All too quickly the day came to an end and off we went back to the boat. We said goodbye to the wonderful beach, hoping to one day be able to return. Yet thinking of all the other places that we thought that about too. It's funny how my favourite port is always the last port I have been too, but on the bright side I guess that means my favourite one is up next.
As we gathered on the beach for the last time, we all dove in for one final swim and tried to get as much sand off of ourselves as possible. Everyone was sporting their new Fernando gear and we looked like a very fashionable mix of tribal and floral patterns. Mark drove up with the tender one last time and we each said a little goodbye to our little bit of paradise. Thanking it for its amazing memories and slightly less amazing sun burns. With that our stay here came to an end and it was time to move on. Still, the time for pictures was not quite over and Mark took us on a different route back to the boat, in order to get "the money shot."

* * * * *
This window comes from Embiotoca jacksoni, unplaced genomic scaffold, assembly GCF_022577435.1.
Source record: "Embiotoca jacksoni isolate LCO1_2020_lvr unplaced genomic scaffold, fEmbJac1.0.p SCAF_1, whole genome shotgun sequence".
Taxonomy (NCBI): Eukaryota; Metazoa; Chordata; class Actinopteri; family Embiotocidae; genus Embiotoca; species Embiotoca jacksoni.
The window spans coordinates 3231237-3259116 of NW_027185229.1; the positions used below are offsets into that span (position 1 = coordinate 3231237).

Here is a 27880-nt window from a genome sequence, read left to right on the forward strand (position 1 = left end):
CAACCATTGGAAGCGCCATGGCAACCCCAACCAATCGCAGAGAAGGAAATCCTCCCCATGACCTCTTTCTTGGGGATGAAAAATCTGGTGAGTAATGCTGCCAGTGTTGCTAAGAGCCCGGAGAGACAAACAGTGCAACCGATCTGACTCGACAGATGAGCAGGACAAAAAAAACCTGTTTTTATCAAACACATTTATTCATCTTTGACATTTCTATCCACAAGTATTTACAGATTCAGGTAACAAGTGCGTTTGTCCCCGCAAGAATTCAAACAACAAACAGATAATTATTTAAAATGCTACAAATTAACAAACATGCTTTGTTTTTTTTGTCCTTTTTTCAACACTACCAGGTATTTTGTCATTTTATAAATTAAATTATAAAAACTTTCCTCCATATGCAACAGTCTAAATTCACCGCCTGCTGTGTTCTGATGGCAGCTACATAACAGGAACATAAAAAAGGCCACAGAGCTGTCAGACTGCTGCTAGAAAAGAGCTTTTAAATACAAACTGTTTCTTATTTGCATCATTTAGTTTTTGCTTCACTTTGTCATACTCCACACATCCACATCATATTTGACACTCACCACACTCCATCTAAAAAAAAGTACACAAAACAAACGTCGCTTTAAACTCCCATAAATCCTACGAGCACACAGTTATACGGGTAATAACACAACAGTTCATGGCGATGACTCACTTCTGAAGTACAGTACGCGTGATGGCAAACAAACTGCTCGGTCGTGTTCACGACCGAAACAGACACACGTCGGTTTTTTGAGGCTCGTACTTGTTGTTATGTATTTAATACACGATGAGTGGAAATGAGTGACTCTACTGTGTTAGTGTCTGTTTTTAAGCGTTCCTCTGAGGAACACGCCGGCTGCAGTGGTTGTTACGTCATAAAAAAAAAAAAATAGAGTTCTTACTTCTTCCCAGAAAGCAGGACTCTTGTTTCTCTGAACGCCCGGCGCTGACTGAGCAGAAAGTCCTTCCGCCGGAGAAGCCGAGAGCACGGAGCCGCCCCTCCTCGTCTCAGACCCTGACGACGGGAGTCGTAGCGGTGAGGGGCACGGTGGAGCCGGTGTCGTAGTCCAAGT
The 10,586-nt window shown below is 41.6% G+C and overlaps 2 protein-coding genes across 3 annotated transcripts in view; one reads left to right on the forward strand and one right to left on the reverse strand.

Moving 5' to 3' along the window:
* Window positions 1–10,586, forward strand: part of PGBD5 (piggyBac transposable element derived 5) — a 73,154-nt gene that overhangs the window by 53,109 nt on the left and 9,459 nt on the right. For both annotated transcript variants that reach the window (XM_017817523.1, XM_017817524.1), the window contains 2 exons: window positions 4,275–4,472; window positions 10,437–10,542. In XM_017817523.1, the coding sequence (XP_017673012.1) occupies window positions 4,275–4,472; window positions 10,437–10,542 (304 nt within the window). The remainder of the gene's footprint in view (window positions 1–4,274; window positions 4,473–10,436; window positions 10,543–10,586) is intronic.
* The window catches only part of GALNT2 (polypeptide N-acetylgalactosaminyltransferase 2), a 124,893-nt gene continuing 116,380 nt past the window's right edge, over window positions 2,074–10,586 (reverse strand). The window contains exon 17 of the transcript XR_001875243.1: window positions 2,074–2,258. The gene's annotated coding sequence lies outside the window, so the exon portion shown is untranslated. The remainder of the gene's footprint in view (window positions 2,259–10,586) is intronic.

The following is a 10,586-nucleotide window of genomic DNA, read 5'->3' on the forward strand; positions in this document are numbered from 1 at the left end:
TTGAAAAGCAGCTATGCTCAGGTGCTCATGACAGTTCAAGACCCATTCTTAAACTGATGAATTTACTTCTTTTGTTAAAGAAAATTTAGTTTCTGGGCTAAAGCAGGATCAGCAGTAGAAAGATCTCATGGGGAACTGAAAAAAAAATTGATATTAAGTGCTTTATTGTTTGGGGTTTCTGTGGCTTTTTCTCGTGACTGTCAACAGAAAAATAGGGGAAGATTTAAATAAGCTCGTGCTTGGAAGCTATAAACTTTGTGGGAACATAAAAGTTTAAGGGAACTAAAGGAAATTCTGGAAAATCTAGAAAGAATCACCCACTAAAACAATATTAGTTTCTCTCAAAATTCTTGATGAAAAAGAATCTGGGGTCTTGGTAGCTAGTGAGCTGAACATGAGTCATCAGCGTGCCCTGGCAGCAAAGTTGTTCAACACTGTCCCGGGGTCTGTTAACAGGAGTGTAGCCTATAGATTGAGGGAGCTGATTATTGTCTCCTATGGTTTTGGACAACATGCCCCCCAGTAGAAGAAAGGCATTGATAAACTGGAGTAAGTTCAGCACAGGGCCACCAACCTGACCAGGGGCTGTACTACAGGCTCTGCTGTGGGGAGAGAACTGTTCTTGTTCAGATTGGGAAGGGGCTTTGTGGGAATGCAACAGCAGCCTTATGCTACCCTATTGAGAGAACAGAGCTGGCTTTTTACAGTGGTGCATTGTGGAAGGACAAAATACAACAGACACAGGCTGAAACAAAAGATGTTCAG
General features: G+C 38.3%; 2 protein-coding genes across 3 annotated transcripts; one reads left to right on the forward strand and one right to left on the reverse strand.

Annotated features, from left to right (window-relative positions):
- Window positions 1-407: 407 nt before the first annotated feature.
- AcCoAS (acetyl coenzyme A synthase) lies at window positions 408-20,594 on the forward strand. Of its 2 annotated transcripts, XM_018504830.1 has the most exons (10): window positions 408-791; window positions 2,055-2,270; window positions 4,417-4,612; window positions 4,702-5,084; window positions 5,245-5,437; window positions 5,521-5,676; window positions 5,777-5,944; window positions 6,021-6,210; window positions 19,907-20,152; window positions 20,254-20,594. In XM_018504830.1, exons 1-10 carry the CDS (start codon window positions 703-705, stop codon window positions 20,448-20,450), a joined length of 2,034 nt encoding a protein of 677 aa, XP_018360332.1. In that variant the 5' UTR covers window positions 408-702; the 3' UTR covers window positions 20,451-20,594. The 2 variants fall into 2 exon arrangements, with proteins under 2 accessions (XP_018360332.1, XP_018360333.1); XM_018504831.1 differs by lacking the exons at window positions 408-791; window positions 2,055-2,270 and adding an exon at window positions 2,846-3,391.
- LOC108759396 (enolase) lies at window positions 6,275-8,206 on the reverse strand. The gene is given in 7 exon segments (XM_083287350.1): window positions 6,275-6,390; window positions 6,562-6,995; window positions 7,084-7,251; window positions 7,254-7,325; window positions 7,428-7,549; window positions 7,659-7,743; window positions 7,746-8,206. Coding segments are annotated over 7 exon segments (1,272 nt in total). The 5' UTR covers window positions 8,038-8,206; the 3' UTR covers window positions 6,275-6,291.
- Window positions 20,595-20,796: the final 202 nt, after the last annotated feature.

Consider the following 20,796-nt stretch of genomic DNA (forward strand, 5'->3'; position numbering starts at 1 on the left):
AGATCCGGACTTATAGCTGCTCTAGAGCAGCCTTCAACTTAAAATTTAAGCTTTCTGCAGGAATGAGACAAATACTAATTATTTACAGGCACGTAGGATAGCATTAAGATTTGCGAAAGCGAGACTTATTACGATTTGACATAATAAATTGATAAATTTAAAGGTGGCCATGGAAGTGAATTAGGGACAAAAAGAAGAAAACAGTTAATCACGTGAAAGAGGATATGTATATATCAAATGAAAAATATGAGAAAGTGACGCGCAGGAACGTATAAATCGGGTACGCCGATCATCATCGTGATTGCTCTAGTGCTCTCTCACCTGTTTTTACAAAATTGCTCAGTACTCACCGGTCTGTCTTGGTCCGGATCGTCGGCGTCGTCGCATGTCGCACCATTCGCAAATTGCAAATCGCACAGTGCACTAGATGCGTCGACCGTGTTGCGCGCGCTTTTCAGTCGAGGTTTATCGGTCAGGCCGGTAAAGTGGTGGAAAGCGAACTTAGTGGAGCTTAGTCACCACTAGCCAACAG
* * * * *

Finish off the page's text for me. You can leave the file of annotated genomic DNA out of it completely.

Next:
The “Money Shot”
And with that we took our last look at the wonderful mountains and trees, beaches and cliffs, said our parting words and settled in for the next little bit of adventure our home would take us to.
- written by Brody, English 12 student